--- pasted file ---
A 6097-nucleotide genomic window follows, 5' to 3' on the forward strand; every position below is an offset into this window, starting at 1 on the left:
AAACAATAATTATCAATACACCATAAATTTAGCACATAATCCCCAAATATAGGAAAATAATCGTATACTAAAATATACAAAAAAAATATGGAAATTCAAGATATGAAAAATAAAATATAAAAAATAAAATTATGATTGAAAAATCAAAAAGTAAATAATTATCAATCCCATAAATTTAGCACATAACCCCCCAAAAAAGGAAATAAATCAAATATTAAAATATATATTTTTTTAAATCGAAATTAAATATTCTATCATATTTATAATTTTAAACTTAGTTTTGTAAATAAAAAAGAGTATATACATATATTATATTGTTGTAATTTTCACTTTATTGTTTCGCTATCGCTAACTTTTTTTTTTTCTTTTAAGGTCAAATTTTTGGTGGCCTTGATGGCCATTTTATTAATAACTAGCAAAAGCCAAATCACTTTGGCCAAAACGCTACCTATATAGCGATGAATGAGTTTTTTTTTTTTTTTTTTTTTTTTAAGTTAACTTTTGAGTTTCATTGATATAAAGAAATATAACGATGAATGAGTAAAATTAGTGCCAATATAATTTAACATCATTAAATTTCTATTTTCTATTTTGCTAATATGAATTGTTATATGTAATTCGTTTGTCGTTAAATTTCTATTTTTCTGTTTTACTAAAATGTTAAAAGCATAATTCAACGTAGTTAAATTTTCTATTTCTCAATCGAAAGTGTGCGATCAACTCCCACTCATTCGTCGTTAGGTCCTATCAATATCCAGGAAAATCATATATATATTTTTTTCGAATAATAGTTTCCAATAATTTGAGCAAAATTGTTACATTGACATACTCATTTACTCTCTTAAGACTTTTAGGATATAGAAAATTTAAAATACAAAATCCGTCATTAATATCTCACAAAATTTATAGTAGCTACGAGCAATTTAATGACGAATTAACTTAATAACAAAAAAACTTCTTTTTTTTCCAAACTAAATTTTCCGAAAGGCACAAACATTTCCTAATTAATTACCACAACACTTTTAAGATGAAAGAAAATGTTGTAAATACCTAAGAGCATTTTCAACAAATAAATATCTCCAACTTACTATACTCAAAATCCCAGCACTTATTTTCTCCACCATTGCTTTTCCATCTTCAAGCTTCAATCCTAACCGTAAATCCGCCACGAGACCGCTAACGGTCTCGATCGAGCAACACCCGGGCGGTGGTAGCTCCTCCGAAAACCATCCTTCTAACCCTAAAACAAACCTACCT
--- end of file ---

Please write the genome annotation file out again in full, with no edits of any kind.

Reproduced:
A 6097-nucleotide genomic window follows, 5' to 3' on the forward strand; every position below is an offset into this window, starting at 1 on the left:
AAACAATAATTATCAATACACCATAAATTTAGCACATAATCCCCAAATATAGGAAAATAATCGTATACTAAAATATACAAAAAAAATATGGAAATTCAAGATATGAAAAATAAAATATAAAAAATAAAATTATGATTGAAAAATCAAAAAGTAAATAATTATCAATCCCATAAATTTAGCACATAACCCCCCAAAAAAGGAAATAAATCAAATATTAAAATATATATTTTTTTAAATCGAAATTAAATATTCTATCATATTTATAATTTTAAACTTAGTTTTGTAAATAAAAAAGAGTATATACATATATTATATTGTTGTAATTTTCACTTTATTGTTTCGCTATCGCTAACTTTTTTTTTTTCTTTTAAGGTCAAATTTTTGGTGGCCTTGATGGCCATTTTATTAATAACTAGCAAAAGCCAAATCACTTTGGCCAAAACGCTACCTATATAGCGATGAATGAGTTTTTTTTTTTTTTTTTTTTTTTTAAGTTAACTTTTGAGTTTCATTGATATAAAGAAATATAACGATGAATGAGTAAAATTAGTGCCAATATAATTTAACATCATTAAATTTCTATTTTCTATTTTGCTAATATGAATTGTTATATGTAATTCGTTTGTCGTTAAATTTCTATTTTTCTGTTTTACTAAAATGTTAAAAGCATAATTCAACGTAGTTAAATTTTCTATTTCTCAATCGAAAGTGTGCGATCAACTCCCACTCATTCGTCGTTAGGTCCTATCAATATCCAGGAAAATCATATATATATTTTTTTCGAATAATAGTTTCCAATAATTTGAGCAAAATTGTTACATTGACATACTCATTTACTCTCTTAAGACTTTTAGGATATAGAAAATTTAAAATACAAAATCCGTCATTAATATCTCACAAAATTTATAGTAGCTACGAGCAATTTAATGACGAATTAACTTAATAACAAAAAAACTTCTTTTTTTTCCAAACTAAATTTTCCGAAAGGCACAAACATTTCCTAATTAATTACCACAACACTTTTAAGATGAAAGAAAATGTTGTAAATACCTAAGAGCATTTTCAACAAATAAATATCTCCAACTTACTATACTCAAAATCCCAGCACTTATTTTCTCCACCATTGCTTTTCCATCTTCAAGCTTCAATCCTAACCGTAAATCCGCCACGAGACCGCTAACGGTCTCGATCGAGCAACACCCGGGCGGTGGTAGCTCCTCCGAAAACCATCCTTCTAACCCTAAAACAAACCTACCT